Legislators want to make Minnesota the fourth state in the country to set a 100 percent clean energy plan, with the aim of having electricity providers generate all energy from renewable sources by 2050.
“Business as usual and relying on markets is not going to get the job done in time. The crisis is urgent,” said the measure’s sponsor, Rep. Jamie Long, D-Minneapolis.
Electric utility companies would need to meet a series of deadlines to reduce their use of fossil fuels over the next few decades under the proposal.
Dozens of people showed up at the State Capitol on Tuesday to champion or warn against the idea. Religious leaders, youth advocates and environmental organizations said it would benefit future generations and vulnerable populations who they say are disproportionately affected by climate change. They urged the state to push for change in the face of federal inaction.
But some electric companies and Republican legislators called the idea an unreliable way to power the state and said a mandate is the wrong approach. Some electric providers raised concerns about extreme weather and limits on how much energy renewable sources, like solar and wind power, can produce.
There are days when there is no wind in the Midwest or the temperature forces turbines to stop generating power, said Kenric Scheevel, with Dairyland Power Cooperative. He said companies still need to rely on fossil fuels in those circumstances.
“We still need a balanced, all-of-the-above generation portfolio,” Scheevel said. “Before we take this idea for a drive onto the lake, let’s make sure the ice is strong enough.”
The idea was debated days after a deep cold spell strained utility companies and left some residents without heat.
Minnesota’s electric companies are years ahead of schedule in meeting old clean energy requirements. In 2007, under Republican Gov. Tim Pawlenty, the state announced it was aiming for 25 percent renewable energy by 2025. The state reached that level in 2018.
With the 25 percent requirement met, Long said it is time for more ambitious goals. The changes called for in the measure are projected to create 50,000 new jobs in the clean energy sector, Long said. He said the shift could save consumers money, as wind and solar are generally cheaper than natural gas or coal.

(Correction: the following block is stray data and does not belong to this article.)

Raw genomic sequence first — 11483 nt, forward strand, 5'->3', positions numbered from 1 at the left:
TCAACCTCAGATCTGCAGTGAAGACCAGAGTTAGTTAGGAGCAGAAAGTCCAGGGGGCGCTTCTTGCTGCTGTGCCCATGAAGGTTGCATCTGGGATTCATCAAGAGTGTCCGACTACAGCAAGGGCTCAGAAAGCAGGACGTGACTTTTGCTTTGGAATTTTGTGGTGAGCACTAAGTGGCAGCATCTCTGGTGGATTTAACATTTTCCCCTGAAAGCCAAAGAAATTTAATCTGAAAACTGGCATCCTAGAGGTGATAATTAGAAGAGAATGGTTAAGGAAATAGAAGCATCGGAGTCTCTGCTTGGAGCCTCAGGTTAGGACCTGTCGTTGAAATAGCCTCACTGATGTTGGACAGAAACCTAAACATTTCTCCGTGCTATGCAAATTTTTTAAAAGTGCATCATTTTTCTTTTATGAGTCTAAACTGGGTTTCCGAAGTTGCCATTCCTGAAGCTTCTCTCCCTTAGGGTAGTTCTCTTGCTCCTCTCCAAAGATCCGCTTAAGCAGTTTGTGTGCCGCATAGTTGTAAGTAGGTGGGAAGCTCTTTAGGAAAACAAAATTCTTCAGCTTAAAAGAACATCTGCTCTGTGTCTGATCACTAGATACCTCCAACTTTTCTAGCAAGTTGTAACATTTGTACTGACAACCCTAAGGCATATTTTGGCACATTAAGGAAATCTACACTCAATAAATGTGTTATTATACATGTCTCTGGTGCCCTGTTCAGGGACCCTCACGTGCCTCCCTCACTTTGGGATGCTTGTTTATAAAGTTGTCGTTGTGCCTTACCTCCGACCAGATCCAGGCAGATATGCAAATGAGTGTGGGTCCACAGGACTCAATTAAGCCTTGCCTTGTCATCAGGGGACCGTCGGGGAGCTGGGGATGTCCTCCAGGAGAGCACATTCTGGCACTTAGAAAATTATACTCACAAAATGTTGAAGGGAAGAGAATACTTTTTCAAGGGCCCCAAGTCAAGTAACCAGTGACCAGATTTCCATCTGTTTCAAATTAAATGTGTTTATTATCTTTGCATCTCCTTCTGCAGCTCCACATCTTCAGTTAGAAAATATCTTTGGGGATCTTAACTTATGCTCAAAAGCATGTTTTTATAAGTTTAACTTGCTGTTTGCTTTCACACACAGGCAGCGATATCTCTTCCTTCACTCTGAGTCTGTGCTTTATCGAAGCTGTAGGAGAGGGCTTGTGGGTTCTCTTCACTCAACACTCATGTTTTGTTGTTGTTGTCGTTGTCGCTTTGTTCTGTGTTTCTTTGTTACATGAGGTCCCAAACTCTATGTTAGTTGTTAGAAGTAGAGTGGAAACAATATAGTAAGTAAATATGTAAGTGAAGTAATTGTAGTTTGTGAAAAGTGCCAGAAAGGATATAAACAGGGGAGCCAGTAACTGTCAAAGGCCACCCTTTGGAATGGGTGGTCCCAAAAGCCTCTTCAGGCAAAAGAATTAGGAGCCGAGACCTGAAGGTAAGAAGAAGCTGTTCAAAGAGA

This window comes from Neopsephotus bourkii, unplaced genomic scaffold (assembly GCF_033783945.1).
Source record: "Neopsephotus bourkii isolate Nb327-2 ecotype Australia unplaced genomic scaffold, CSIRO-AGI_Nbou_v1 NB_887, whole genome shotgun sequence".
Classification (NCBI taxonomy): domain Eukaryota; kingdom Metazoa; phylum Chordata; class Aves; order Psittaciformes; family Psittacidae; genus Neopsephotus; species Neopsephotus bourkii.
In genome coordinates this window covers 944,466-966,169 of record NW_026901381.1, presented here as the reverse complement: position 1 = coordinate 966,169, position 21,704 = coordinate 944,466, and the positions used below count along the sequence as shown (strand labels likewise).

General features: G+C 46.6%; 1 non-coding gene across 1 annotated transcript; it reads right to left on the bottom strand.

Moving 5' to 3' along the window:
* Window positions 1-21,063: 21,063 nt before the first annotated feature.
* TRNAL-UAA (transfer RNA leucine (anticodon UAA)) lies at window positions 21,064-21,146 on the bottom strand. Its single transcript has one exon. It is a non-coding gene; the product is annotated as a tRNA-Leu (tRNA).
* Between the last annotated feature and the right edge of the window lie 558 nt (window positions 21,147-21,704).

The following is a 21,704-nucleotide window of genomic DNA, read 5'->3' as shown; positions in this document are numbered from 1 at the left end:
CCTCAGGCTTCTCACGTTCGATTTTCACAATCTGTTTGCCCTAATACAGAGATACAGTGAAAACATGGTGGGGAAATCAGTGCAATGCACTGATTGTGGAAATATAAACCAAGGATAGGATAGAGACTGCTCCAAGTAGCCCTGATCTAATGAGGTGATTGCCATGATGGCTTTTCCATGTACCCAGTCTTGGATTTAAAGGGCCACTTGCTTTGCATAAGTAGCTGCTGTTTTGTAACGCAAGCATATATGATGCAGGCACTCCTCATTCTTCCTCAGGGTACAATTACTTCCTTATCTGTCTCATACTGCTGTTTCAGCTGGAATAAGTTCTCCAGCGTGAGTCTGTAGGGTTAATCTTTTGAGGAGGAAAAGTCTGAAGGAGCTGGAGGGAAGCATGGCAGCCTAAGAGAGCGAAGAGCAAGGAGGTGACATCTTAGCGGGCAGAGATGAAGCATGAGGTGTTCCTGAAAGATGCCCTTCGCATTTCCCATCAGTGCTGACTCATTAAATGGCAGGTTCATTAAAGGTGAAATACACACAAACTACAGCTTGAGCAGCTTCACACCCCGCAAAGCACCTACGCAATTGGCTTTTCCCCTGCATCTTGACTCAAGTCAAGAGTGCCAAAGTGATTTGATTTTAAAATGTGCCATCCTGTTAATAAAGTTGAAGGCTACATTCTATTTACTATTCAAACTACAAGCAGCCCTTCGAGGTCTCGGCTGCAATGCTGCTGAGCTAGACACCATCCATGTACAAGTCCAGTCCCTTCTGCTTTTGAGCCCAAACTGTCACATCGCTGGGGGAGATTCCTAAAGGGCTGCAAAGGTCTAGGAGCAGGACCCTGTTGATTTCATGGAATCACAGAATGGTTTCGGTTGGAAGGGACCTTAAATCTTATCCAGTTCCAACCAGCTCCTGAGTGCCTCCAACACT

Xcel Energy, the state’s largest energy provider, has already set its own goals. The company said last year that it will be 100 percent carbon-free by 2050.
The new proposal in the Legislature would compel the company to meet a 2045 deadline instead. Long said other utilities were given more time because they have fewer financial resources.
On the road to 2050, the proposal would require utilities to be 55 percent carbon-free by 2030 and 80 percent by 2035. Xcel Energy would need to meet more accelerated benchmarks.
Rick Evans, with Xcel Energy, said the company is going through a complicated process to meet the 2050 goal it set for itself, and the steps it is taking are not likely to hit the more aggressive targets in the bill.
“We share the goal. Let the experts choose the tools,” Evans said.
Kent Sulem, with the Minnesota Municipal Utilities Association, asked for a study before legislation proceeds. More details are needed on how energy companies can meet the requirements, how to pay for the changes and what the secondary impacts might be, Sulem said.
In the Democratic-controlled House, Long’s proposal has momentum – about three dozen fellow legislators have signed on as cosponsors. But the measure is likely to face more opposition in the Republican Senate without changes.
“Mandating 100 percent by 2050 is beyond where I think we should be,” said Senate Majority Leader Paul Gazelka, R-Nisswa. “We should work toward providing more incentive, more carrots, rather than more sticks to get people where we want to.”
The Senate sponsor of the proposal, Sen. Nick Frentz, D-North Mankato, said if the utilities recommended a different approach, he would listen and be open to compromise.
If Minnesota does pass a 100 percent clean energy mandate it would join Hawaii, California and New York. Those states have set even more ambitious time frames, including 2040 and 2045.
Lia Harel, a Hopkins High School senior, was one of many students urging legislators to follow in the footsteps of the other states. Harel said the bill should be one piece of a broader solution to address climate change, which she said is threatening the future for young people like her.
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